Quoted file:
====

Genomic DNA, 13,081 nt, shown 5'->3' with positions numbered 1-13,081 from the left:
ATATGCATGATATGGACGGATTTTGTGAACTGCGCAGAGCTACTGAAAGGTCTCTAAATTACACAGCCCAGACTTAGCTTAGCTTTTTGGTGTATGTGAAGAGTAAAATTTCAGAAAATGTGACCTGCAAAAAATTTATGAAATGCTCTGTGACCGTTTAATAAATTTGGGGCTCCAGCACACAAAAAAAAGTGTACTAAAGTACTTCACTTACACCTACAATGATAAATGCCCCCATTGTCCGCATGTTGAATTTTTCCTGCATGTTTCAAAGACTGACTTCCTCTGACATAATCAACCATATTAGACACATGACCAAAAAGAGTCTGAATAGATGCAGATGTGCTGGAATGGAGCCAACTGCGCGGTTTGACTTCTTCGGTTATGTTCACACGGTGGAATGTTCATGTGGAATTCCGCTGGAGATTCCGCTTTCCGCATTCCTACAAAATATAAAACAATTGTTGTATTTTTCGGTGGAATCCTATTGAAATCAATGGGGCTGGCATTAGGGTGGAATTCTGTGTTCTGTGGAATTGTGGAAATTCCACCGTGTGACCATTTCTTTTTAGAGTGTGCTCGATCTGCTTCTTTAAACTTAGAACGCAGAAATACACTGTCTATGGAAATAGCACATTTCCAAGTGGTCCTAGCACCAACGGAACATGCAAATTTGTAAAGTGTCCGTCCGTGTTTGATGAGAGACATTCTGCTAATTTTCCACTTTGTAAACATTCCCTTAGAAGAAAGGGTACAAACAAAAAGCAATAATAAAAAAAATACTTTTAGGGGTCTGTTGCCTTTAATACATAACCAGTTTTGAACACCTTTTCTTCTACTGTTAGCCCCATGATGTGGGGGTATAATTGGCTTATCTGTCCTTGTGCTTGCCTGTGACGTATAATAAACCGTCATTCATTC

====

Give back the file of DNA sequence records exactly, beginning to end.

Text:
Genomic DNA, 13,081 nt, shown 5'->3' with positions numbered 1-13,081 from the left:
ATATGCATGATATGGACGGATTTTGTGAACTGCGCAGAGCTACTGAAAGGTCTCTAAATTACACAGCCCAGACTTAGCTTAGCTTTTTGGTGTATGTGAAGAGTAAAATTTCAGAAAATGTGACCTGCAAAAAATTTATGAAATGCTCTGTGACCGTTTAATAAATTTGGGGCTCCAGCACACAAAAAAAAGTGTACTAAAGTACTTCACTTACACCTACAATGATAAATGCCCCCATTGTCCGCATGTTGAATTTTTCCTGCATGTTTCAAAGACTGACTTCCTCTGACATAATCAACCATATTAGACACATGACCAAAAAGAGTCTGAATAGATGCAGATGTGCTGGAATGGAGCCAACTGCGCGGTTTGACTTCTTCGGTTATGTTCACACGGTGGAATGTTCATGTGGAATTCCGCTGGAGATTCCGCTTTCCGCATTCCTACAAAATATAAAACAATTGTTGTATTTTTCGGTGGAATCCTATTGAAATCAATGGGGCTGGCATTAGGGTGGAATTCTGTGTTCTGTGGAATTGTGGAAATTCCACCGTGTGACCATTTCTTTTTAGAGTGTGCTCGATCTGCTTCTTTAAACTTAGAACGCAGAAATACACTGTCTATGGAAATAGCACATTTCCAAGTGGTCCTAGCACCAACGGAACATGCAAATTTGTAAAGTGTCCGTCCGTGTTTGATGAGAGACATTCTGCTAATTTTCCACTTTGTAAACATTCCCTTAGAAGAAAGGGTACAAACAAAAAGCAATAATAAAAAAAATACTTTTAGGGGTCTGTTGCCTTTAATACATAACCAGTTTTGAACACCTTTTCTTCTACTGTTAGCCCCATGATGTGGGGGTATAATTGGCTTATCTGTCCTTGTGCTTGCCTGTGACGTATAATAAACCGTCATTCATTC